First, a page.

Far Cry 3: Blood Dragon Review — Biehn There, Gunned That
Unfortunate, then, that these side-quests — either hostage rescues or bounty hunting missions — are largely by the numbers. For all its zany visuals and writing, the gameplay and encounter design in Blood Dragon are extremely conventional, and that’s disappointing. The different types of cyborg enemies may look awesome, but they’re all archetypes you’ve fought a hundred times before: the crazy charger with the shotgun; the big, armored guy with the flamethrower (hint: shoot him in the back). Player weapons have silly names but few distinctive qualities — even the unlockable attachments are boring and familiar. Mission objectives largely consist of “infiltrate this,” “destroy this,” or “kill everyone inside this.”
If you gave Michael Mann Tony Montana’s desktop pile of cocaine and asked him to direct a gun battle inside a rave inside the the end of the world, it might look a little like Blood Dragon.
The longer you play the game, the more you realize that the world of Blood Dragon goes only skin-deep. Vehicles ought to be a priority in any game based on the tropes of ’80s action movies, but they’re barely changed from Far Cry 3. Chrome sharks are cool, but they’re also just a quick-and-dirty re-skin of regular sharks from the original game. Exotic animals that made sense on Far Cry 3′s Malaysian island, such as cassowaries, appear here in slapdash, “mutant” form.
There’s only one strong example of the game’s over-the-top sensibilities working in tandem with the gameplay: the Blood Dragons themselves. These huge neon beasts have poor vision but excellent smell, and they hunger for the “cyberhearts” of dead enemies. Clever players will sneak about when Dragons are present, leaving a breadcrumb trail of cyberhearts and siccing the beasts onto hapless enemy troops whenever possible. If only this kind of design had proved the rule, and not the exception.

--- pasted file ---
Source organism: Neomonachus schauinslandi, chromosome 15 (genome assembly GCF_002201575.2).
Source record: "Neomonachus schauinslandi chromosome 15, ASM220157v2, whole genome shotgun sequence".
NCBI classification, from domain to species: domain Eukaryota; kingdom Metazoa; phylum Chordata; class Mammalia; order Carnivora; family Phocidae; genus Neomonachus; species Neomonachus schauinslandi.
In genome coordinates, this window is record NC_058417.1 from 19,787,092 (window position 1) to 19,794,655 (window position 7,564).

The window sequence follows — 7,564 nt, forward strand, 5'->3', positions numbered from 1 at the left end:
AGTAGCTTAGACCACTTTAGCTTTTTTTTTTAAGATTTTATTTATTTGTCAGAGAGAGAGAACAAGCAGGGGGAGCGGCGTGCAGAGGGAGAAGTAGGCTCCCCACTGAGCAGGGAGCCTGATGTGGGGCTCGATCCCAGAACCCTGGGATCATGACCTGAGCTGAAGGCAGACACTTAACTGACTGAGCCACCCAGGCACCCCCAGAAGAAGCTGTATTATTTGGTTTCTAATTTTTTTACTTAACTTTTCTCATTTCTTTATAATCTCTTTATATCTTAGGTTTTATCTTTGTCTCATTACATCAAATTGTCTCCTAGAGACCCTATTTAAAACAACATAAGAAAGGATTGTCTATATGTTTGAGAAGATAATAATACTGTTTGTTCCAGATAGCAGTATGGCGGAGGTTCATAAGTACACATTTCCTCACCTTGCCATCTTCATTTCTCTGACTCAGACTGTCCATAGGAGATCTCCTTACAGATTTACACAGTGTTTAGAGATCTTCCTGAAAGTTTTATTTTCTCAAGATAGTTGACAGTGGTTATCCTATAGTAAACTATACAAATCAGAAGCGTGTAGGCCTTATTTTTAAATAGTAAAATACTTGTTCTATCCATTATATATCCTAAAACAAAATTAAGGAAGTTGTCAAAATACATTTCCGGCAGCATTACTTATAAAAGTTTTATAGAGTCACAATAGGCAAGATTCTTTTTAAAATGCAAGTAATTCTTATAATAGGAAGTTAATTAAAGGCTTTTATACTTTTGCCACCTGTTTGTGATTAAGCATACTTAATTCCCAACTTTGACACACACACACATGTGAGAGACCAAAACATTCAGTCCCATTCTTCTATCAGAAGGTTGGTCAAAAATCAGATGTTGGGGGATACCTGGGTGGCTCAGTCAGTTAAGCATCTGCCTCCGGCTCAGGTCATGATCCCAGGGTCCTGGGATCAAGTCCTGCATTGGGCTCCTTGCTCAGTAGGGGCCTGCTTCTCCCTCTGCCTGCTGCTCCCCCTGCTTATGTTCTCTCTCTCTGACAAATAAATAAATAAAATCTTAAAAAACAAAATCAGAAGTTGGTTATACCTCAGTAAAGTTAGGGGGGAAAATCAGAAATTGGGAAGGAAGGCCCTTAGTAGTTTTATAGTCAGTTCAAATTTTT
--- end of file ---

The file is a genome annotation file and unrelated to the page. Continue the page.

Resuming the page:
For $14.99, customers may regard these complaints as minor problems. Blood Dragon’s distinctive concept provides some lively visuals and some funny jokes. But in its rush to cash in on the popularity of Far Cry 3 and the popularity of ’80s nostalgia in gaming in a general (and after Hotline: Miami in particular), Ubisoft released a game that lacks the cohesion between tone, art direction, and gameplay required to make it truly memorable. It’s a good gimmick — perhaps at that price point, a great one — but it’s still a gimmick.
- Excellent soundtrack by Australian producers Power Glove
- Free-wheeling Far Cry 3 core gameplay holds up fairly well
- Art direction is excellent
- Some very funny moments
- Changes from the original game are largely cosmetic
- Creativity in presentation isn’t matched by creativity in weapon, enemy, or encounter design
- Many aspects of the game, meant to be stupid funny, are just stupid
Final Score: 68/100
Game Front employs a 100-point scale when reviewing games to be as accurate about the experience as possible. Read the full rundown of what our review scores mean.